People still use travel agents nowdays?

It doesn’t answer the question, but the point that US citizens spending money abroad is a drop in the bucket in the big scheme of things is a good one. I’d venture to say that US citizens don’t travel abroad as much as people in other countries due to the lack of the “gap year” concept, limited vacations, the weak dollar, the “See American first” philosophy, and the relative geographic isolation. Something like 2/3rd of Americans don’t even have passports, and given the number doubled when they became necessary to travel to Canada and Mexico, and some people like me have had them setting in the filing cabinet unused for 5 years, the number of Americans eating croissants next to the Eiffel Tower is rather small.

I’m more concerned with the number of people buying Toyotas instead of Fords and Chevys. Autoworkers make a good living compared to minimum wage servers and hotel maids.

Just the usual note: That Toyota was probably made in the US. A Ford may have been made in Mexico or Canada. The brand doesn’t have anything to do with country of origin anymore.

Anyway. Citizens spending money overseas is nothing compared to companies, banks, etc. sending money overseas. Petrodollars is a famous example.

I read an article my Milton Friedman in Newsweek years ago about how all those dollars sitting overseas is good for the US. What? He says that they either have to send them back to the US by buying stuff or eat them. Either way is good. And this guy won a Nobel Prize.

Uh, no, they don’t have to send them back. They can lend them to a building in Delhi to put up apartment buildings, and the money spent on that ends up in banks who loan it to people making smartphones in Canton, etc.

Money is a concept. If people think a piece of paper (or some computer bits) are worth something, then they are worth something. Things backed by the US government are perceived as worth something. And having things that are worth something are good for you and not good for people who don’t have those things.

Economic development follows the money. If the money is at location A, then development is more likely to happen at location A. (And taxes get collected on those transactions at location A.)

As to inflation: This is a supply and demand issue. Increasing the number of people who want/have your currency outside your country allows you to increase your money supply without causing inflation at home. Pretty much the definition of a hard currency is one that people everywhere like having in their pocket. Currencies like the Chinese Yuan that are restricted in trading reduces the number of people who want it overseas, which makes life harder for them in tweaking their money supply and adjusting inflation and a bunch of other issues.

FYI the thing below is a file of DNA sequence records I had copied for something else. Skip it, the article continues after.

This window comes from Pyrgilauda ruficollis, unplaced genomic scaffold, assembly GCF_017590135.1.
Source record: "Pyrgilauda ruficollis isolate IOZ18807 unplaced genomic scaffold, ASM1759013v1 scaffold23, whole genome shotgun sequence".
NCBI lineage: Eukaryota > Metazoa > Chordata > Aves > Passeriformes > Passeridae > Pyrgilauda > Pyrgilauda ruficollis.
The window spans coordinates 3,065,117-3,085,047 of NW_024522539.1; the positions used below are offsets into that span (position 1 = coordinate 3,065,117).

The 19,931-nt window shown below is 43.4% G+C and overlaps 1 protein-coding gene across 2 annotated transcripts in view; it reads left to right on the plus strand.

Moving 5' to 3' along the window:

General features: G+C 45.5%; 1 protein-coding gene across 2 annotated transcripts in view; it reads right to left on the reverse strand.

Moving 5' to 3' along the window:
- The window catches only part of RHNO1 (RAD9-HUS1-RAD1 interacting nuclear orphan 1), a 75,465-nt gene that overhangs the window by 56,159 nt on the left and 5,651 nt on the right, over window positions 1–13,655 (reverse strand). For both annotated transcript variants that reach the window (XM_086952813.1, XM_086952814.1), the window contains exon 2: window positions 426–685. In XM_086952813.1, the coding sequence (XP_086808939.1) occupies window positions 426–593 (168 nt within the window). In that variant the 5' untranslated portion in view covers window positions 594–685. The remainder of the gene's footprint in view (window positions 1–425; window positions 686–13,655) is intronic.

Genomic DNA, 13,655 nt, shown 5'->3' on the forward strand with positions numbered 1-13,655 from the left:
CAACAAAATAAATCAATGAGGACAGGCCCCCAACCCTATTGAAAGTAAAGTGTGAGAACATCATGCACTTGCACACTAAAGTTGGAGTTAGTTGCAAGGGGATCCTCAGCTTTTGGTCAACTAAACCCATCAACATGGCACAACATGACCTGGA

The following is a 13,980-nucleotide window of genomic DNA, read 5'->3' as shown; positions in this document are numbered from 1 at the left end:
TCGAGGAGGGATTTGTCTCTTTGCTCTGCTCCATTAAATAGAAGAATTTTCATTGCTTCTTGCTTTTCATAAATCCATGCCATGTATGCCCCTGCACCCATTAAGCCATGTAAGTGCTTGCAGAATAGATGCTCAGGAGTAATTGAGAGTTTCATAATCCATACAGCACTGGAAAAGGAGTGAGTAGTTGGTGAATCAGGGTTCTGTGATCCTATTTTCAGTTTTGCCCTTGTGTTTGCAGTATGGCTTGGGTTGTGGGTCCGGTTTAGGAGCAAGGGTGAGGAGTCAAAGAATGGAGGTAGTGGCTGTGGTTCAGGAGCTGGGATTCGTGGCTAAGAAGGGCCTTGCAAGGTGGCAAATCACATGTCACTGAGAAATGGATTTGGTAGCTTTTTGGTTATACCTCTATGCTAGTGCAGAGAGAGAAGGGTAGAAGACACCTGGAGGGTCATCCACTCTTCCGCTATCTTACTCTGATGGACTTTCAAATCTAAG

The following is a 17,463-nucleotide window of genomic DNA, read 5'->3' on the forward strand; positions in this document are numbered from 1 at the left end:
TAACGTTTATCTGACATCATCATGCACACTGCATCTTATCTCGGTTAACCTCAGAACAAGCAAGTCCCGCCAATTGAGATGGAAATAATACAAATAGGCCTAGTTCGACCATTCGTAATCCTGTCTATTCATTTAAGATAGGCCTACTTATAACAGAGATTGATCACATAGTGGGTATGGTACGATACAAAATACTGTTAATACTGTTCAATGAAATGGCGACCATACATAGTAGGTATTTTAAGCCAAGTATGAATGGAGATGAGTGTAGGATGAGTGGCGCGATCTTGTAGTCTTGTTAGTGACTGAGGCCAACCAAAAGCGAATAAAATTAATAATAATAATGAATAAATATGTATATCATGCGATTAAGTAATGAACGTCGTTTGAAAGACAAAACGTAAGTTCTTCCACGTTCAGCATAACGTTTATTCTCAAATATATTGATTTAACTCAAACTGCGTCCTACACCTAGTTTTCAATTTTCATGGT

So, yes, tourists spending money helps those economies. Not usually big time compared to other things, but for some locales it can make a notable difference.

What people do with foreign dollars is irrelevant to the USA. US dollars in Delhi or Canton are just like gold pieces of 8 or krugeraands or a Van Gogh painting. They are traded back and forth by people who are willing to accept it instead of the local currency. They can lend it to bank in Delhi, who then loans it to Canton, etc. but ultimately, it boils down to this - either the money never returns to the USA, just as if it had been buried - or someone, somewhere, eventually buys something from the USA.

What happens if all the currency starts to go overseas? (or electronic transfers, or whatever?) Then there is less currency here, unless the central bank “prints” more. If the money eventually comes back, then we are balancing trade by selling Fords and Boeings to Canton and Delhi. If it never comes back, money is scarce and we have defaltion… “I’d love to buy that loaf of bread for $5 but I only have $1.”

if you’re bored, look up the Opium Wars. Europe spent all its silver buying tea from China; as silver became scarce, they solved the problem by getting into drug dealing, selling opium from India to China and forcing the imperial government to back off its 19th century War on Drugs.

So maybe the USA can balance it’s payments by selling Coke to the rest of the world.

They kind of do have to send them back, just not directly. A building company in Delhi with a lot of working capital in US dollars is nice, but the workers it employs, and the local suppliers of building materials it uses expect to be paid in Rupees. If the building company wants to use its US dollars for spending in India, it needs to trade them for Rupees first. The only type of company that doesn’t need to make that trade before paying for something is one that is actually purchases things from the US, and it is the needs of those companies that “back” the value of the currency outside the US.

Of course, it’s not entirely as simple as that. There is certainly a secondary market for US dollars based on people who want to retain them for deferred consumption and what have you. China famously “eats” billions of US dollars every year to weaken their currency. Some Latin American countries use the US dollar as a medium of exchange where the local currency has been abandoned or lost credibility, but for first-world economies with stable local currencies, the value of a foreign currency in it is at least roughly tied to the rate at which the currency is desired to buy from its home economy.

the point was made when the arabs were buying up the USA with petrodollars - it bears repeating as the Chinese buy up America with Walmart-Dollars. Who really suffers and who gains when a dollar is spent buying a US asset?

If Sheik Omar al-Richguy buys the Empire State Building for $5B, then a bunch of shareholders of the company get $5B cash. The building does not leave the USA. That $5B might have been better spent building a road or water treatment system in Oman or wherever Omar is. Instead, it builds a dozen mansions, funds a pension plan here, etc.